State of Florida ordered health directors not to give yes-or-no input on school reopenings
TAMPA, Fla. - When Hillsborough County decided last week to start the school year with only virtual classes, they cited the testimony of local health experts as a large part of that decision. But some school districts in Florida say their county health officials were placed under state order not to offer recommendations on reopening schools, and that's making their job more difficult.
The state’s order for schools to offer the choice of in-person classes included a clause which states re-openings must be consistent with safety precautions as defined by state and local health officials.
Some counties saw that as a potential workaround: If their county health directors determine reopening is inconsistent with controlling the virus, they could offer online classes only.
However, county school board members across the state quickly discovered their county health officials were not offering recommendations one way or the other.
And as the Palm Beach Post first reported, health directors in Volusia and other counties said they weren’t giving guidance on whether to reopen because the state told them not to.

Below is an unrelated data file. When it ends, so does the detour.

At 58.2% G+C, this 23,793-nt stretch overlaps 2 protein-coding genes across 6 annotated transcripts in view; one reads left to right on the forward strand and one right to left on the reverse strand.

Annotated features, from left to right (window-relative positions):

While the state said schools would need approval from their county health officials to offer virtual classes only, health officials say the state’s surgeon general instructed them to give no such approval.
RELATED: State gives Hillsborough County School District until Friday to amend reopening plan
Governor Ron DeSantis addressed this when reporters asked him about it this weekend.
“You can’t just delegate that out to somebody who is not accountable to the people,” DeSantis said. “They can give input but it’s not up to the health department to say a yes or a no. They inform the policymakers. They provide information and they should absolutely do that.”
County health officials across much of the state take that to mean they can give stats and information along with advice for safety in the process of reopening school buildings, but not a recommendation on whether they think reopening itself is safe.
“What I don’t want is a situation in which you have a school district that has a plan to go back offering virtual and in-person [classes] and the teachers want to be there, and then have one person say, 'Don’t do it,'” DeSantis continued.
The governor said he is concerned about giving county health directors the power to effectively override elected school board members if they disagree with the safety of their plans.
“To say that they should be the one that would have effectively veto power, that’s just not the way it works,” he added.